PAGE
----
On the best pressings, the sound is positively JUMPING out of the speakers in a way that is completely unexpected. We often talk about the size of the soundfield on a particular pressing, side to side, bottom to top, and even more often about the energy found on one copy relative to another.

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Neil Young – Everybody Knows This Is Nowhere

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One of Our Favorite Titles from 1969


  • This outstanding copy of Neil’s second studio album boasts superb Double Plus (A++) sound from the first note to the last
  • The best tracks have that Live-in-the-Studio quality Neil is famous for (of which Zuma is the best example), with minimal processing and maximum ENERGY
  • Includes some of Neil Young’s most beloved classics: “Cinnamon Girl,” “Cowgirl in the Sand,” and “Down by the River” just to name three
  • 5 stars: “Everybody Knows This Is Nowhere was breathtakingly different when it appeared in May 1969, both for Young and for rock in general, and it reversed his commercial fortunes….”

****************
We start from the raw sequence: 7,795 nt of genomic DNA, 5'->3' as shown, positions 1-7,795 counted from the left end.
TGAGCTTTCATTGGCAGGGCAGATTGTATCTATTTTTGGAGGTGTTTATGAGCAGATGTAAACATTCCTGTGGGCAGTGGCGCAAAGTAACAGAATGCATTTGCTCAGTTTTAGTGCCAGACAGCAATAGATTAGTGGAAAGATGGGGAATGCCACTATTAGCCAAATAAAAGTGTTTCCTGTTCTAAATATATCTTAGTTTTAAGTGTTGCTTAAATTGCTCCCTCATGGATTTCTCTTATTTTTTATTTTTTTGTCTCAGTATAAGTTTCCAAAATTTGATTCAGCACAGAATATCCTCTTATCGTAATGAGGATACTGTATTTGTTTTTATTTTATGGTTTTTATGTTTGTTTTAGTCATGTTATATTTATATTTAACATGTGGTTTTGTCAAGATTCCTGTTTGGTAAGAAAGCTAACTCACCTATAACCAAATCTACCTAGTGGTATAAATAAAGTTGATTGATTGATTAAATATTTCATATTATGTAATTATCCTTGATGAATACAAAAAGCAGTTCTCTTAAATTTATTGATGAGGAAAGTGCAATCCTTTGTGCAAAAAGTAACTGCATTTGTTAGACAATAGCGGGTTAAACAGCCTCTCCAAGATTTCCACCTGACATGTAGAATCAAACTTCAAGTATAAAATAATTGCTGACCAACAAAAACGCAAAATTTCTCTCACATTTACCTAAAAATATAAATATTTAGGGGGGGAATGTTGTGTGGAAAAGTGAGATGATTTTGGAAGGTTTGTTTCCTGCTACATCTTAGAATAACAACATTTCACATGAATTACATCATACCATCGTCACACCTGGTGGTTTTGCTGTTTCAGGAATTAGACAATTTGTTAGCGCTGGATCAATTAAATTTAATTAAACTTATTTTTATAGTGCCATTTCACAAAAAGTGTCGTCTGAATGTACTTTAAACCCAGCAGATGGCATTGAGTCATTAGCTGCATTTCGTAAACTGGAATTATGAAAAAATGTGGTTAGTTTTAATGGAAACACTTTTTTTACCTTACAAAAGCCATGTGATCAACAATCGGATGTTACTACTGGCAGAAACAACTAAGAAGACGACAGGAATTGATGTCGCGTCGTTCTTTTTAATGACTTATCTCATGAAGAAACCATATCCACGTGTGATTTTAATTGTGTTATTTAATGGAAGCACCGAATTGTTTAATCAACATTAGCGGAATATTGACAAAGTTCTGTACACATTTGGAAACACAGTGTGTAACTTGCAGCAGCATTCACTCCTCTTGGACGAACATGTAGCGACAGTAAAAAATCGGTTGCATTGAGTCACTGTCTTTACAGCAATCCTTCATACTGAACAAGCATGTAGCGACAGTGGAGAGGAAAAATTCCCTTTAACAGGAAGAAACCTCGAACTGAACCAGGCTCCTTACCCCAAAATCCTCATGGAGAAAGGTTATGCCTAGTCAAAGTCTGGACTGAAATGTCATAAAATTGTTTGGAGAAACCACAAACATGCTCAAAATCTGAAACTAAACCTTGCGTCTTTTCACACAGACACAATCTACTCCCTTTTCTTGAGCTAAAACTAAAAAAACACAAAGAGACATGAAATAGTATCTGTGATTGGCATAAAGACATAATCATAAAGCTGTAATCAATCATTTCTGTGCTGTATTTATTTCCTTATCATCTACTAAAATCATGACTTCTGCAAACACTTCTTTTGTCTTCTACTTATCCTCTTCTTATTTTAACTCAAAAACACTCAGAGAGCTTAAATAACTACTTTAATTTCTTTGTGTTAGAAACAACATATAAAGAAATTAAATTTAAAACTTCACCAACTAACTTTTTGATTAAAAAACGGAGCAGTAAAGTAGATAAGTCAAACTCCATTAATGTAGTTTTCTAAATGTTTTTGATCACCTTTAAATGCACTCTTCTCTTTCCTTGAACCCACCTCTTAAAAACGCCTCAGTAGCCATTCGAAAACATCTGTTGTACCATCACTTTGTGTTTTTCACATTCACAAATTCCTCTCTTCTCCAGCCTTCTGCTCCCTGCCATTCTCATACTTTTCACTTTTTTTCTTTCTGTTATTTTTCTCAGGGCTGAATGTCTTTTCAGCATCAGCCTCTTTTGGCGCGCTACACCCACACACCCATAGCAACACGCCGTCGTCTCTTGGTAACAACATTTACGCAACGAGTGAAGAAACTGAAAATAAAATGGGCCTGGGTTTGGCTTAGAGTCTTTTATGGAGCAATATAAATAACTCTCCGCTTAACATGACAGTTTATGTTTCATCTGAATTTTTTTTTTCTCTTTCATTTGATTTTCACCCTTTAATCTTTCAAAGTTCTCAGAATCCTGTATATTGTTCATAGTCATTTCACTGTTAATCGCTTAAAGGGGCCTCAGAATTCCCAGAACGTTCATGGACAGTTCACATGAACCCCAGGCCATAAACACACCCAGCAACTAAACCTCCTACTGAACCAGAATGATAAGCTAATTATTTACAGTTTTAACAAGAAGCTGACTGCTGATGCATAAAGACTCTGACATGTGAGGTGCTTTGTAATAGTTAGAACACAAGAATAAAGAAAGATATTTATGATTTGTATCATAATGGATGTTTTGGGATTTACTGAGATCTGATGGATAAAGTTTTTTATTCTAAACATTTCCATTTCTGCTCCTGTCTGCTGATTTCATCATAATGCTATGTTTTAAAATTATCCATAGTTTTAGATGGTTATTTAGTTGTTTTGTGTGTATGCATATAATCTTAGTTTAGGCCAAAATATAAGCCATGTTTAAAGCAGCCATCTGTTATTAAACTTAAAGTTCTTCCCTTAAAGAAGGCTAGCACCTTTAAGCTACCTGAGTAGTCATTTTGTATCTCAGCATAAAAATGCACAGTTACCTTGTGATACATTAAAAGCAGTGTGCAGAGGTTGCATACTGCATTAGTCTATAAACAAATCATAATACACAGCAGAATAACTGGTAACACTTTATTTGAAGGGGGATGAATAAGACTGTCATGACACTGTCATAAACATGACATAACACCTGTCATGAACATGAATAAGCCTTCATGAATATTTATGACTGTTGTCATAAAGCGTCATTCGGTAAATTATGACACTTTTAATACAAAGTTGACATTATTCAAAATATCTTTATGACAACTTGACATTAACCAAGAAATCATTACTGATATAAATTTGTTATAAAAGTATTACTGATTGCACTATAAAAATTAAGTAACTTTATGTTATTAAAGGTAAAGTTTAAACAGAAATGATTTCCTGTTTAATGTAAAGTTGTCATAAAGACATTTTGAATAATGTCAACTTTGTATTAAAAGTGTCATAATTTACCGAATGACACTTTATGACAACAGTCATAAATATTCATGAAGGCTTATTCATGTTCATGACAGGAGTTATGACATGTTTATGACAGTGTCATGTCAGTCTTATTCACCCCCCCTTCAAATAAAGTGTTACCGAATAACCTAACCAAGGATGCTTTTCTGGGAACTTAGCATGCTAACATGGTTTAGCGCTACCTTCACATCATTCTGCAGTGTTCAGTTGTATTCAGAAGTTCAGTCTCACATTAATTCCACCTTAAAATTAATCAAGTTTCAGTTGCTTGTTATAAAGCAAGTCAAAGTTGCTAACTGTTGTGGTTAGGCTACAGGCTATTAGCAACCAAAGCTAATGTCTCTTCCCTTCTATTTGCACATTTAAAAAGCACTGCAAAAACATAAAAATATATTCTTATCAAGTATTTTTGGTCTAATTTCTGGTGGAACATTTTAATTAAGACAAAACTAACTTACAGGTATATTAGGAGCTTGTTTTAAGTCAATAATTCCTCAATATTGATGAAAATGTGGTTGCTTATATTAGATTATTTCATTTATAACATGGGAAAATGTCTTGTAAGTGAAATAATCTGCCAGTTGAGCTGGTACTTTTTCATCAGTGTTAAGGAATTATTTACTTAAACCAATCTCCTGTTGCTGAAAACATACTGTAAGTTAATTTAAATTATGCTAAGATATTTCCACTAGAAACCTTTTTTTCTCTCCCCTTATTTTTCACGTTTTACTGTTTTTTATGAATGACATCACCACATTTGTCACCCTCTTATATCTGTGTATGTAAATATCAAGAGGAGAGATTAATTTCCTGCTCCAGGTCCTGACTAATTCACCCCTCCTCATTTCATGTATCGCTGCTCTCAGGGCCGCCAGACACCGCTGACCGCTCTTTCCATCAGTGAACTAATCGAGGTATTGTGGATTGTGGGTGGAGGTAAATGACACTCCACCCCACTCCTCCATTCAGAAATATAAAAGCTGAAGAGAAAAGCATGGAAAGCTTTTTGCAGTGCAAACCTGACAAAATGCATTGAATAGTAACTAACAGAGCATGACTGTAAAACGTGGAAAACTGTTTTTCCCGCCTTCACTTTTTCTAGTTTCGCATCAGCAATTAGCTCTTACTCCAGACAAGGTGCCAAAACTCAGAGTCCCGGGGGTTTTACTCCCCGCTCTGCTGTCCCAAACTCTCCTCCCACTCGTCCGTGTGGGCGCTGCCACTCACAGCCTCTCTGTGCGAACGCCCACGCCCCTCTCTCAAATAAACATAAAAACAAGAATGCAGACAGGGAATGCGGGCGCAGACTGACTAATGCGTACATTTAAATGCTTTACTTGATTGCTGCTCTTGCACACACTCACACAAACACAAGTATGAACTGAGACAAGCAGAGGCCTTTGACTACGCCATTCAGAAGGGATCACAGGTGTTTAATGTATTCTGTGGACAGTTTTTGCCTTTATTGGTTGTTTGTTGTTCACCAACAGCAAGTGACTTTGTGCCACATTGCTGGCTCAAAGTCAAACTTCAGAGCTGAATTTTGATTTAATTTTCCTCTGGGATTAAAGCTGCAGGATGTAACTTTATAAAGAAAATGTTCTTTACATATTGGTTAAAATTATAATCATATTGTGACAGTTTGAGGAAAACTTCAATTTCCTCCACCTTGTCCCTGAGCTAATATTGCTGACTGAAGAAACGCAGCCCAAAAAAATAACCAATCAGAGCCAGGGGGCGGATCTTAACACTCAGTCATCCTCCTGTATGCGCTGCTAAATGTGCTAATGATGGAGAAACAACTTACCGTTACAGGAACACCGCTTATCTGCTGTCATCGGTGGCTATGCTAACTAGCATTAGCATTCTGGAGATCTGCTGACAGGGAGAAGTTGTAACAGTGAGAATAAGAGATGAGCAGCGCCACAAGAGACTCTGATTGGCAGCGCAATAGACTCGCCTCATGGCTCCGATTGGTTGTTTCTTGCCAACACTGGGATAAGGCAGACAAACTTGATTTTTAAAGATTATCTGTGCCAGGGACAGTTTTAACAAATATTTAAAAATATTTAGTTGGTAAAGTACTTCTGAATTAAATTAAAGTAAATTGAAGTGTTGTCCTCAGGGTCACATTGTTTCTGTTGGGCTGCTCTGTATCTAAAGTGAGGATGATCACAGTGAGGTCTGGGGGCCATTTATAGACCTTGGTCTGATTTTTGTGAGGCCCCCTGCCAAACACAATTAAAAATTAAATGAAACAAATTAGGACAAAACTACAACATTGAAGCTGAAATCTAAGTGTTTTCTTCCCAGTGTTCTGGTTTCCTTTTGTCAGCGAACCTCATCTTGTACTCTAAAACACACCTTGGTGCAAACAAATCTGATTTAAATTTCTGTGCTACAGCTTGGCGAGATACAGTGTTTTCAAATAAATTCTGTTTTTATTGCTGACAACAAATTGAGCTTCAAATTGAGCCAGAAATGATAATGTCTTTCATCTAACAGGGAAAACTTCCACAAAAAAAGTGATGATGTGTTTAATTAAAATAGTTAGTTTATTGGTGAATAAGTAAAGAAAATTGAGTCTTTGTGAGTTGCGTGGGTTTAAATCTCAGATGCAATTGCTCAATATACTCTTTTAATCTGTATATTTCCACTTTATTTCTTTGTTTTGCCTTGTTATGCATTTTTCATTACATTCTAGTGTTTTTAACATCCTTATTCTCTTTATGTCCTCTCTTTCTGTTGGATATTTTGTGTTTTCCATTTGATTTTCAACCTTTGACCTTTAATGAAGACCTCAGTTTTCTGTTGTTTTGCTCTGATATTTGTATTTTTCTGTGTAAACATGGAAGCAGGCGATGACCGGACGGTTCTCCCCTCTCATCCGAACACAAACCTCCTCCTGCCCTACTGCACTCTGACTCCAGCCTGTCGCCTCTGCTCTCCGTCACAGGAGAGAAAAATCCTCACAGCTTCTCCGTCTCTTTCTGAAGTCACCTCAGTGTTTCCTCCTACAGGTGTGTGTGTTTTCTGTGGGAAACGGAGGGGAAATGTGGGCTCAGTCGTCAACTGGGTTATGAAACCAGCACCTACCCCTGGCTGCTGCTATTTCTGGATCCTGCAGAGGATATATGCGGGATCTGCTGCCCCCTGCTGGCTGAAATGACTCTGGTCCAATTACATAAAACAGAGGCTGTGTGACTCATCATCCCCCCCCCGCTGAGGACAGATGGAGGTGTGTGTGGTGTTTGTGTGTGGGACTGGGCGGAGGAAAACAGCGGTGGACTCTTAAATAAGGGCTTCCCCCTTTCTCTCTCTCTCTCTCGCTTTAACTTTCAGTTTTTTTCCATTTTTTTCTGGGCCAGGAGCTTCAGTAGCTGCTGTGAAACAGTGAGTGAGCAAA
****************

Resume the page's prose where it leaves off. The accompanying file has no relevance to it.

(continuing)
Although not quite in the league with the best of the best — the likes of Gold Rush, Harvest, or Zuma, all titles we have a devil of a time keeping in stock — the best sounding tracks here are a rough guide to what was to come as Neil and his producer, David Briggs, got better and better until they were As Good As It Gets by the time they got around to After the Gold Rush in 1970 (for which they seem to get no credit, outside of Better Records’ raves for the album of course).